intuitionistic logic
Abstract
The entry "intuitionistic logic^{}" is a beginner’s introduction to the defining features of Brouwer’s (and his School) mathematical philosophy. It assumes some familiarity with the basic concepts of classical logic. The level of the exposition is elementary and the emphasis is more on understanding than technicalities. In spite of the provided continuity between the sections^{} one can read most of them in isolation.
Intuitionistic logic
Contents:
 1 Range of intuitionistic logic
 2 Evaluation of Brouwer’s mathematical philosophy
 3 The Evidenz experience
 4 Gentzentype rules for intuitionistic logic
 5 The BrouwerHeytingKolmogorov Model
 6 Constructive existence and quantification
 7 Heyting’s formal system
 8 Deviation from classical logic
 9 Overview and deduction theorem
 10 Generalized Markov’s principle and the axiom of choice
 11 Complementary material
1 Range of intuitionistic logic
Intuitionistic logic is the theory of inference advanced by the approach to foundations known as intuitionism.
It differs from classical logic in several respects, the first and most salient of which is the difference^{} in range.
Whereas classical logic is usually conceived as establishing contentfree (for arbitrary objects) patterns of inference, intuitionistic logic aims at defining only patterns of mathematical inference.
Secondly it also differs in that classical logic, due to its range, is (wrongly) supposed to be different from mathematics, and for some authors even prior to mathematics, so that it was at one time meaningful to propose the reduction^{} of mathematics to logic in the approach to foundations known as logicism.
In intuitionism there is no similar^{} conception, actually the opposite is true: intuitionistic logic is conceived as a part of intuitionistic mathematics and in intuitionism to understand a logical law one has to understand a mathematical proof or a rule.
2 Evaluation of Brouwer’s mathematical philosophy
Intuitionism is a creation of the Dutch mathematician, philosopher, poet and man of wisdom L.E.J. Brouwer (18811966).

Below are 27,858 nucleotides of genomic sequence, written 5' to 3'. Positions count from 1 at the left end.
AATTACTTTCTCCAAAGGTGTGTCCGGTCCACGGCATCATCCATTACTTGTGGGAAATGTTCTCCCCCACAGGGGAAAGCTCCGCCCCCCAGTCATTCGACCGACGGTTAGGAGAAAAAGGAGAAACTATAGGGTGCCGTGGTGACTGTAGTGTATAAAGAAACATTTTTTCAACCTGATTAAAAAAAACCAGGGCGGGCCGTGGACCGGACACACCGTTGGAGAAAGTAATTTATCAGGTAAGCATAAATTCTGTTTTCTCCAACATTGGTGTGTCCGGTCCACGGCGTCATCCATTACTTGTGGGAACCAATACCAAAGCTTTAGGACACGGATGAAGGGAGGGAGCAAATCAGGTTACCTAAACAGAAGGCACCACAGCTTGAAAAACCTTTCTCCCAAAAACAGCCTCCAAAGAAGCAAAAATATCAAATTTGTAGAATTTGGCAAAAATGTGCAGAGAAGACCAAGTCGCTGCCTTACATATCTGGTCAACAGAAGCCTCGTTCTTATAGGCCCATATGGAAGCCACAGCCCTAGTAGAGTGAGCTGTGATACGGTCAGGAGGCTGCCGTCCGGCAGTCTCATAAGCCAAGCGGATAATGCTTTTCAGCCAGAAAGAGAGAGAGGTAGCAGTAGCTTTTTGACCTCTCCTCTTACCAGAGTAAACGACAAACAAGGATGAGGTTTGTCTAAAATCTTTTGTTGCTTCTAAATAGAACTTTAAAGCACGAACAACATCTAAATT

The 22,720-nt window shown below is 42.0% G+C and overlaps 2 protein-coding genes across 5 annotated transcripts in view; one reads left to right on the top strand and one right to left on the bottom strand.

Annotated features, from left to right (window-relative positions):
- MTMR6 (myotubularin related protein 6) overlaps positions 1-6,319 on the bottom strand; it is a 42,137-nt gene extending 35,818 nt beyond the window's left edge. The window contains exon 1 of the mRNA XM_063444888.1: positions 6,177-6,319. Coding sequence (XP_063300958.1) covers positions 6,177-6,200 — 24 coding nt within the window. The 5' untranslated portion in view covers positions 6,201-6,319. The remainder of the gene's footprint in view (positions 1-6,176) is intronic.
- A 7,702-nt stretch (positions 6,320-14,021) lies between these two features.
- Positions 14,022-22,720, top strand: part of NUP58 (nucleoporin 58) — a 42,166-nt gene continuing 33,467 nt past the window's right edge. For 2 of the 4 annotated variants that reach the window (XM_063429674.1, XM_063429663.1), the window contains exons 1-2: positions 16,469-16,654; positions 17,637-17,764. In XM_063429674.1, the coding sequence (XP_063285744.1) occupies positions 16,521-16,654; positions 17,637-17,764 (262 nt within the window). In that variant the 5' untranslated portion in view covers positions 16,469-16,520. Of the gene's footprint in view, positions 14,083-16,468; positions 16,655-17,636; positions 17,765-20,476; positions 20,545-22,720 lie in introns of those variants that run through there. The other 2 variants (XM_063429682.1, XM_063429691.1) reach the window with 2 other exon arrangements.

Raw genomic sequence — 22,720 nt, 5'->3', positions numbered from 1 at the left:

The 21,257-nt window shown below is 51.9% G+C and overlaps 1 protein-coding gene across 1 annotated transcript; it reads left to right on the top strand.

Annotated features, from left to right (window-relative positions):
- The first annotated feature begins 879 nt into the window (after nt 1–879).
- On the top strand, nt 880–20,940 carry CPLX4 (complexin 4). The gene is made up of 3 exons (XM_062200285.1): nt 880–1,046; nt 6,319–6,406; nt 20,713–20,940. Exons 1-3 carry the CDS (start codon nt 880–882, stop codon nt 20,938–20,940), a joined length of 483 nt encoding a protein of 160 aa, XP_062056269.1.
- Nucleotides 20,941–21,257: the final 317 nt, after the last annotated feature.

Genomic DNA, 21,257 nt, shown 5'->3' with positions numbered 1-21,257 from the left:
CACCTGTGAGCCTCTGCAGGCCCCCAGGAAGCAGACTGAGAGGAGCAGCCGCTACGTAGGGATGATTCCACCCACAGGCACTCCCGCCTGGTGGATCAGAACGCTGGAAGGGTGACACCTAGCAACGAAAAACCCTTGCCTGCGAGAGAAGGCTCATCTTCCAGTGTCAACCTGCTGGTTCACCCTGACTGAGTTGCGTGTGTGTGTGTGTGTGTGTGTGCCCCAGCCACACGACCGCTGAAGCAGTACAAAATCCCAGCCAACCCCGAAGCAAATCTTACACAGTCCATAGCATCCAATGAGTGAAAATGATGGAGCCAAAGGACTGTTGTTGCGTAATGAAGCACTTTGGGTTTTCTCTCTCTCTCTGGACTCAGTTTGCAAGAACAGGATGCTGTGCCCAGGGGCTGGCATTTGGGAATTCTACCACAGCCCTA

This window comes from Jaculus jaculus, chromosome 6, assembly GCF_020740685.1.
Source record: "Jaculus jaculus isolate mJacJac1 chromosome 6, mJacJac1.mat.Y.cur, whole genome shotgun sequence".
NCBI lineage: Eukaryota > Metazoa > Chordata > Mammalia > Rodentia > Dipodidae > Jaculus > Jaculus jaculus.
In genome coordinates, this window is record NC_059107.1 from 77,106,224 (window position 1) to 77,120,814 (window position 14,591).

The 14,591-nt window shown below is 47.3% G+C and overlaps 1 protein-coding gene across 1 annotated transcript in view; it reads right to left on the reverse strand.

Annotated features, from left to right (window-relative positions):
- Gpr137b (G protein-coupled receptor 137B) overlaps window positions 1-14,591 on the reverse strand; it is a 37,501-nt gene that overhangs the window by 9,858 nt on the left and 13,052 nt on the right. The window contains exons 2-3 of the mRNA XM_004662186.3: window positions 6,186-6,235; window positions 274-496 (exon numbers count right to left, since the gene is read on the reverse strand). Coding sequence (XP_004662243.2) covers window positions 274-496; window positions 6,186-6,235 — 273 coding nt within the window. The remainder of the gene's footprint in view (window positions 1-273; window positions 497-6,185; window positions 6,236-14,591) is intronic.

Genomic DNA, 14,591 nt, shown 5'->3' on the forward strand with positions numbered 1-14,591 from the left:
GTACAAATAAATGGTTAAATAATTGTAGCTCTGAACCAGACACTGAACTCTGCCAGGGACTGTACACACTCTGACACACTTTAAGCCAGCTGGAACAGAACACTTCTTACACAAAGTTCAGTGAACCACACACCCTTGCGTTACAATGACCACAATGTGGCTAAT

Around 1915 he became a founding member of the International School for Philosophy in Amersfoort. He held the Chair for set theory^{}, function theory and axiomatics at the University of Amsterdam between 1912 and 1951.
Brouwer was able to integrate his general philosophical views in his mathematical philosophy and we will mention only those of his general views that were relevant to his mathematical philosophy. The best (unintended) overall judgment of Brouwer’s philosophy is to be found in Rasiowa and Sikorski when they write:
it is very surprising that some philosophical ideas
have led to the formulation of a logic whose mathematical contents
coincide with the theory of lattices of open subsets of topological spaces^{}!
Although Brouwer believed neither in the possibility nor in the value of communication, he wrote a few remarkable philosophical texts and we will be using some of them to sketch his basic outlook: his Vienna lecture from 1928, the Synopsis of the Signific movement in the Netherlands from 1946 and his address to the International Congress on Philosophy in Amsterdam, 1948.
3 The Evidenz experience
Unlike Frege or Hilbert, Brouwer’s initial space is not an external mathematical reality where nondenumerably many mathematical objects are supposed to exist, but rather the inner space of the consciousness of a reflective subject, as this space manifests itself in the act of awareness. The mathematical insight arises here, in the consciousness of the reflective subject, when the awareness of duality, created by the perception of time past and time present, is purged of all individuality and only the pattern common to and binding all dualities remains. It is this primordial act of awareness that Brouwer calls Urintuition, and thus selfawareness is the only source of knowledge and a mental content the only object of knowledge. But the intuitionistic insight does not rest on immediate intuition alone but also on reflection^{} about what is an evident construction. It does not exclude impredicativity as such, since what counts as a construction is explained in terms of the general notion of construction. (See bellow how the reflective subject can bypass impredicativity.)
As we know since Brentano and Husserl, in the realm of consciousness there is no distinction between true and false and so the insight reached through the perception of a mental content has the epistemological predicate^{} of Evidenz, which means that it is immune to refutation by a counterexample.
4 Gentzentype rules for intuitionistic logic